Implementation of Functional Programming Languages Chapter 9
Finished reading “Chapter 9: A Type-Checker”. Here they present the type checking algorithm. This algorithm is called Algorithm W, although they don’t really name it in the text. This algorithm works by using substitutions, and by defining a
unify function which extends substitutions in very careful and specific ways. I have always found this algorithm to be very clunky. I generally find functional algorithms to be much clearer than imperative ones which manipulate state, but this is one clear exception — if you implement this algorithm it is very hard to convince yourself that you did not implement this algorithm incorrectly. For the implementation in this book, I found the heavy reliance on a general way to type check lists of expressions further complicated the picture. On the plus side, I really liked how they took the time to describe substitutions and the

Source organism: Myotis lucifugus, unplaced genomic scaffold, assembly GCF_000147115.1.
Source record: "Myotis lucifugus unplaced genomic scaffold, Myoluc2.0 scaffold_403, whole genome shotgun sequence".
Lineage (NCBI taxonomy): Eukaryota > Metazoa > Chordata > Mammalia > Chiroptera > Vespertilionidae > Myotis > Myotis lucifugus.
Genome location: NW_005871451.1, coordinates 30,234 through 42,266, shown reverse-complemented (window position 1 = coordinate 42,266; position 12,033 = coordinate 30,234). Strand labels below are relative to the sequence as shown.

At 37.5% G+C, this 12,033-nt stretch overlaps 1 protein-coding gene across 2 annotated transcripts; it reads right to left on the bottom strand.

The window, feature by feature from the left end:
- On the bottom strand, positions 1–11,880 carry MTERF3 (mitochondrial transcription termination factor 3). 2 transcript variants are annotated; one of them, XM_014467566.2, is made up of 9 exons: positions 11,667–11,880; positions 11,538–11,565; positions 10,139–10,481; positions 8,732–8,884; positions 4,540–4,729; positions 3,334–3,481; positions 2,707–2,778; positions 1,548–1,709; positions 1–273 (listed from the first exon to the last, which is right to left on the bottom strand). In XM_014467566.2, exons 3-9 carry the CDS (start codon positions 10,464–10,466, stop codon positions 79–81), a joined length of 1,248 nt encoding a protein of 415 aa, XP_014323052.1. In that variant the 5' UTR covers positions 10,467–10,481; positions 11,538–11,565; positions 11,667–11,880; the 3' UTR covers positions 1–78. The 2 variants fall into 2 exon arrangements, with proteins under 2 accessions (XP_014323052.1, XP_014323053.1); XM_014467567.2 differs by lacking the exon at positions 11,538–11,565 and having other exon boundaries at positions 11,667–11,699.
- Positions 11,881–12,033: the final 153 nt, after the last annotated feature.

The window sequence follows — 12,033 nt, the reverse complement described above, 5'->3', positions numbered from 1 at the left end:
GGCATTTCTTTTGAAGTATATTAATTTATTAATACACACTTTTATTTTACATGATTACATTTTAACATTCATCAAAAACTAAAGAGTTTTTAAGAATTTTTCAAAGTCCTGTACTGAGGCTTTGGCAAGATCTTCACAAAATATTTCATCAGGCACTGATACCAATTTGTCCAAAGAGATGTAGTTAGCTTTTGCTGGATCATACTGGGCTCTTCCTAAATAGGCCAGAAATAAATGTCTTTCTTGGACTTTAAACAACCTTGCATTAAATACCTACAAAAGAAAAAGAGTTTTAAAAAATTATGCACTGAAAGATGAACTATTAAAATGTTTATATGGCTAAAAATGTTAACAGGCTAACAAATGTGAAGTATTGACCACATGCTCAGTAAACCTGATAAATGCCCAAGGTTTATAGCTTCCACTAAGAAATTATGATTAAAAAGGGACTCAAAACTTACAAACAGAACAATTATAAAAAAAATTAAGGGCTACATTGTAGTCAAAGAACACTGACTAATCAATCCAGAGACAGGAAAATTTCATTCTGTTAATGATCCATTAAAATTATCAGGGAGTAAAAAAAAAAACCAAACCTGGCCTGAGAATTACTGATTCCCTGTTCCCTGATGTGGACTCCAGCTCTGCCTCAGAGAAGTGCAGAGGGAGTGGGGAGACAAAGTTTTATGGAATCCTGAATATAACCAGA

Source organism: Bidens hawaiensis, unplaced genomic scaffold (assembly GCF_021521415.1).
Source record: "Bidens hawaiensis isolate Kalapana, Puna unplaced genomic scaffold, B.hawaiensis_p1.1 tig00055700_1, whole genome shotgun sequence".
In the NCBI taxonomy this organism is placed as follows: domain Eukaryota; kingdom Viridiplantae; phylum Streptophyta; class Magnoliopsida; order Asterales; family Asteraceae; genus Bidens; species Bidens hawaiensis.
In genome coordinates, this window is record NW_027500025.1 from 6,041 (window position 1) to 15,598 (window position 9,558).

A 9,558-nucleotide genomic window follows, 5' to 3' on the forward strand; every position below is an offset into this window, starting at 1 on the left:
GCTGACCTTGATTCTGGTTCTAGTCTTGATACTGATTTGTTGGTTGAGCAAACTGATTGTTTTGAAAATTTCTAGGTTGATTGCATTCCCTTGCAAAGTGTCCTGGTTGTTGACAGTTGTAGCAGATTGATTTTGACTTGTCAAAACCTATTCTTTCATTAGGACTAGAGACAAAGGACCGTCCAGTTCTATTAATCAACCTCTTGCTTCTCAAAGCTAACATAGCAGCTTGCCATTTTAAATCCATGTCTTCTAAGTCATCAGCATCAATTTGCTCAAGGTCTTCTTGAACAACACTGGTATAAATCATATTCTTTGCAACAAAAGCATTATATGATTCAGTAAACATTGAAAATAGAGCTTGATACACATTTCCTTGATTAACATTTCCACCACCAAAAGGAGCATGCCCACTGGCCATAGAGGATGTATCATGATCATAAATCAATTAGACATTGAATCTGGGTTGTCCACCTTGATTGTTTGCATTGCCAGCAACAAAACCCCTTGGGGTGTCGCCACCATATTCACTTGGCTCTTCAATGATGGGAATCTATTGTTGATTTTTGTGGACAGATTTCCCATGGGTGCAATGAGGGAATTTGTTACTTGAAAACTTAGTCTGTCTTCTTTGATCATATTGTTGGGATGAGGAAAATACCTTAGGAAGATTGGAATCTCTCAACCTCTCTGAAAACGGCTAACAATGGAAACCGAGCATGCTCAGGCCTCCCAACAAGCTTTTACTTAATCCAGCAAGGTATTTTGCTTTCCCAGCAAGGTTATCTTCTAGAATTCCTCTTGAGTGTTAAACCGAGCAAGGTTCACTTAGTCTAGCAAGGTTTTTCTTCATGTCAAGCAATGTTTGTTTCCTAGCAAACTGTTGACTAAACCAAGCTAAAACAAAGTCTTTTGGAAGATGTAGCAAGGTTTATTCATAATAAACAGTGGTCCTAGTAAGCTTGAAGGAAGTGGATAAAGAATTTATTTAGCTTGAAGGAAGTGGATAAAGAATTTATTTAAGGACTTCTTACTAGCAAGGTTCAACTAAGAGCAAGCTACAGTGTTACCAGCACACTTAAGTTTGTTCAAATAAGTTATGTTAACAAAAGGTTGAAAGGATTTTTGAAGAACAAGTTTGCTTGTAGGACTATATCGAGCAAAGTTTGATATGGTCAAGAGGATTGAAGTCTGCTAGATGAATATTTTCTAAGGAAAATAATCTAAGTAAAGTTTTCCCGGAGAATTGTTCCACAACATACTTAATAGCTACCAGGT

unify function in a lot of detail. In particular, I liked how they explicitly mention the careful ways in which substitutions are extended. In other descriptions of Algorithm W, the properties of the extensions were not mention explicitly and I have had to derive properties of the unify function by myself.
But this was the last chapter of Part I of the book. It’s a little sad that this part of the book ended on a low for me. I am, however, really looking forward to the rest of the chapters, particularly some of the early chapters of Part II. Graph reduction has been something I have wanted to learn more about for a while now, but have not had the chance!
Scaling Java Points-To Analysis using SPARK